Known as the ‘Switzerland of Argentina’, Bariloche’s mountainous landscapes and Nahuel Huapi Lake, provide the gateway to many of Patagonia’s outdoor adventures. Visitors have flocked to the region’s national parks for decades, with most heading to the Cerro Catedral – one of the southern hemisphere’s largest ski resorts. Alternatively, the beaches of Playa Bonita and Villa Tacul provide glacial swimming, while the area’s Oceanic/Mediterranean climate creates a suitable temperature for Andes hikes up the Lanín and Tronador Volcano.
Translating roughly to the ‘People Behind the Mountain’, Bariloche’s name offers insight into its unique topography. While evidence of cave paintings have been found dating back to the Neolithic period, it would be some time before European explorers managed to conquer the perilous Vuriloche pass. Amid the Araucanization of Patagonia during the 17th century, Spanish colonials gained a foothold in the region, while its residents grappled between Chilean and Argentinian sovereignty. The German expansionism of the 1930s triggered the beginnings of Bariloche’s tourist boom, transforming the land with modern infrastructure and hotels.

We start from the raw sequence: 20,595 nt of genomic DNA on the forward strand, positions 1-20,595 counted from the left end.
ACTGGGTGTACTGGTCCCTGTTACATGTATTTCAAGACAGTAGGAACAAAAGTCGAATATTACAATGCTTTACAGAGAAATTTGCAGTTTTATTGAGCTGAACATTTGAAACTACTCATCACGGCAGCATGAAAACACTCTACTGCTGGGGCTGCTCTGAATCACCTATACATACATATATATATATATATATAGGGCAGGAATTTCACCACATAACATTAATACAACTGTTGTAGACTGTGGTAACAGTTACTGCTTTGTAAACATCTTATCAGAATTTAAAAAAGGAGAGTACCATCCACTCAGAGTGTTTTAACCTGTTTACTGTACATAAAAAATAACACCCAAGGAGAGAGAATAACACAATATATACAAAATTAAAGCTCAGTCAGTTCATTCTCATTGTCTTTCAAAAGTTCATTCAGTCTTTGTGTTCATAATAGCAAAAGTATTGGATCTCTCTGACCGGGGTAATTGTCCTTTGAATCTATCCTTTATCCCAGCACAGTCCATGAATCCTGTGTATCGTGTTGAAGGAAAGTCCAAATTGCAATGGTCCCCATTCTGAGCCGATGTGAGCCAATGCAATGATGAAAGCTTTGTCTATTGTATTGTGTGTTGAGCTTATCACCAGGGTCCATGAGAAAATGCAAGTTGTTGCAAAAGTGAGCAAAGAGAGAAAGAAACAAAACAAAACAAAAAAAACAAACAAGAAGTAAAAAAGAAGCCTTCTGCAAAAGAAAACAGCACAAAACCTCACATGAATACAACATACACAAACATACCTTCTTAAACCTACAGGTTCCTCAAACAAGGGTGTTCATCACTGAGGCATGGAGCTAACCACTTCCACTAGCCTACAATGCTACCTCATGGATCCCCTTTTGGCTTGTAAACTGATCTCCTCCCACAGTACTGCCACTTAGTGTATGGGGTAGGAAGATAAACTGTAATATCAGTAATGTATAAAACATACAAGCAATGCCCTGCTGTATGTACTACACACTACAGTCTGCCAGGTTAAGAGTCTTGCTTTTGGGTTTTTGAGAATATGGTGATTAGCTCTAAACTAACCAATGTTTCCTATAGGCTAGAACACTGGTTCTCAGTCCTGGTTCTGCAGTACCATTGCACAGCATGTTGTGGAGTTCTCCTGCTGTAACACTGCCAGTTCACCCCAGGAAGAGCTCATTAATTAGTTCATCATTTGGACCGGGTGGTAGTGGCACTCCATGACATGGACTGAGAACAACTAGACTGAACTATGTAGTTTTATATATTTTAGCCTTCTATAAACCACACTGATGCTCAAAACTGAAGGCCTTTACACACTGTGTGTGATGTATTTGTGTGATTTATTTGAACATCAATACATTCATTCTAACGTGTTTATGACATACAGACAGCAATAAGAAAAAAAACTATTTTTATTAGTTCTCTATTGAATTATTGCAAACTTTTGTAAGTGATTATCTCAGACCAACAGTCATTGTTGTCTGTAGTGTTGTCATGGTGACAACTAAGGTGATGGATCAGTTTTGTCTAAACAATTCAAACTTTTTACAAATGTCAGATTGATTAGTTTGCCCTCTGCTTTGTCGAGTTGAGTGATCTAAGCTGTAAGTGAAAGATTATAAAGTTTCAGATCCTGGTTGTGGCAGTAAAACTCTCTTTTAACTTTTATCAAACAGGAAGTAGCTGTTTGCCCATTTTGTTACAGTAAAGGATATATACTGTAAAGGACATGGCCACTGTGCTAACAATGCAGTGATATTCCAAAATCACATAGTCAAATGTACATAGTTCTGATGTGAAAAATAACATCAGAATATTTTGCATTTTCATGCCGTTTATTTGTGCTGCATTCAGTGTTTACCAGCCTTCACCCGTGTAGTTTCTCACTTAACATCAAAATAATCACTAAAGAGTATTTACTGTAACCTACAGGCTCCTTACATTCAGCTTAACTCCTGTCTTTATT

Renowned for its traditional Swiss-German architecture, Barichole offers quaint Alpine structures atypical of wider Argentina. After a day on the slopes, explore the chocolatiers of Bartolomé Mitre to find European chateaus serving warm cocoa, while elsewhere the Centro Cívico Bariloche is a historic town hall featuring a museum showcasing the history of the region’s indigenous people.